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My knowledge of the nuances of British English come from reading authors such as P.D.James, but I have the impression that Dr. Smith is a less eminent medical doctor than Mr. Smith. Was this so, and if so, it is still the case? When does it take for Dr. Smith to become Mr. Smith? And, if the eminent medical doctor is a woman, is she referred to as Mrs. Smith whether or not she is married? Ms. Smith or Miss Smith seems unlikely, but, as I say, I don't understand the nuances. (Sorry not to have a specific quote.)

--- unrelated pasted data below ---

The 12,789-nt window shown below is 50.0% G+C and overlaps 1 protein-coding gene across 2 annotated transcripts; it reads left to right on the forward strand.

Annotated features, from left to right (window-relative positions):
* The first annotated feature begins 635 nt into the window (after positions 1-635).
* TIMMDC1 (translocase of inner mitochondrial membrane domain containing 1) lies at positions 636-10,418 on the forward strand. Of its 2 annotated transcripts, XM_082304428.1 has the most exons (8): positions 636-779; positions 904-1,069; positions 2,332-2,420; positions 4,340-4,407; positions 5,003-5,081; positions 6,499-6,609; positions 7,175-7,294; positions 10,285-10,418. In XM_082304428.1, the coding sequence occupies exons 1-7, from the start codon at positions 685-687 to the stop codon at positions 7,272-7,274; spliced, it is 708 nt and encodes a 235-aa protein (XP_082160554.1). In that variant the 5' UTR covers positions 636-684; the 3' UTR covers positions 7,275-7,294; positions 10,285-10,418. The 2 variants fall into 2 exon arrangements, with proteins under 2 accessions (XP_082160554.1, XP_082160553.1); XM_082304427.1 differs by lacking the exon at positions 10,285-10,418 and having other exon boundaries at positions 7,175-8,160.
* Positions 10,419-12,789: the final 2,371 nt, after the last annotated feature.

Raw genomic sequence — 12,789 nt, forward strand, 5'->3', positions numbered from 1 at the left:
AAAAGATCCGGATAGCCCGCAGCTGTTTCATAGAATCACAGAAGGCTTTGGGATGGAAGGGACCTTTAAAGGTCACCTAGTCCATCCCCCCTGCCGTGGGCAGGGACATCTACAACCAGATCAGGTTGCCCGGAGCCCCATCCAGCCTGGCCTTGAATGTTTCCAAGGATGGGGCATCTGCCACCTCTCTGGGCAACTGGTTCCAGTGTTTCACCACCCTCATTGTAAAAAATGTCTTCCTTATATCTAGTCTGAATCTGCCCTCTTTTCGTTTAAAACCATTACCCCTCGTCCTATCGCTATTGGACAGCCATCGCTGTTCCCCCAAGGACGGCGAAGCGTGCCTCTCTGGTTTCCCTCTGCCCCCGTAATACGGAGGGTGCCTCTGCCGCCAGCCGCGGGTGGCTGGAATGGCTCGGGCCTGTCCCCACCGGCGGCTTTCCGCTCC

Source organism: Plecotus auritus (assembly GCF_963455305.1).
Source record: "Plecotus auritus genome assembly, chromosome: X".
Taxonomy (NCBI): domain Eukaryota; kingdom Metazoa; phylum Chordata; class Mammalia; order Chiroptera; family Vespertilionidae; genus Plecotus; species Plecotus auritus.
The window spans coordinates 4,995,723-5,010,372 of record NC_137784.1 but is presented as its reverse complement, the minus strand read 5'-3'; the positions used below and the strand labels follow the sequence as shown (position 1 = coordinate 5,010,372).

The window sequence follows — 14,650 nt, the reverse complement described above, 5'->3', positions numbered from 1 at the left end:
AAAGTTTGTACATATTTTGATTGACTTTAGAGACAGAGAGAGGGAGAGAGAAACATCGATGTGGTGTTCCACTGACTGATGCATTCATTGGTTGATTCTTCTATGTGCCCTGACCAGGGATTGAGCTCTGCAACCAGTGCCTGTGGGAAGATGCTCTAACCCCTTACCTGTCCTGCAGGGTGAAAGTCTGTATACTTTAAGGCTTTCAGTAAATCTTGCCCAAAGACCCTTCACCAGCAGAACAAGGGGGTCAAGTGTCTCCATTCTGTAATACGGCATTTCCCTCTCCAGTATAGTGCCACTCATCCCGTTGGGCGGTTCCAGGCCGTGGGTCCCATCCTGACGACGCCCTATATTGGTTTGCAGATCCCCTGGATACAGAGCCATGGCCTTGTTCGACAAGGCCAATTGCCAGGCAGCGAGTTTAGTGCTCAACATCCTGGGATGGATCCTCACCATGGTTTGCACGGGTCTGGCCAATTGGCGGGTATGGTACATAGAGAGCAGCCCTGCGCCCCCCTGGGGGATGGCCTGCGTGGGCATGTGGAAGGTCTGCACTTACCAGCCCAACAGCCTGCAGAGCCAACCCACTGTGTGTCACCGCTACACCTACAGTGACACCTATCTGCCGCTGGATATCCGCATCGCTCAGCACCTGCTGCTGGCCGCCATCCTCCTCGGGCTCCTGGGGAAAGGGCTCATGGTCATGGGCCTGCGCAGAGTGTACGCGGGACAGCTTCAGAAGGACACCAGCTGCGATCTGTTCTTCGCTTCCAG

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Surgeons are addressed as Mr because originally Doctors of Medicine (physicians) were university educated - unfortunately in astrology, theology and other slightly less than useful diagnostic techniques - while surgeons were merely barbers with a sharp knife and a strong stomach.

Then as surgery became more medical and respectable the surgeons kept the "mr" as a mild rebuke to the physicians.

  • That explains why everyone kept correcting me to address a surgeon from whom every doctor I had met in the hospital, would wait for the final decision, as "Mr" and not "Dr". – Blessed Geek Sep 8 '15 at 4:23

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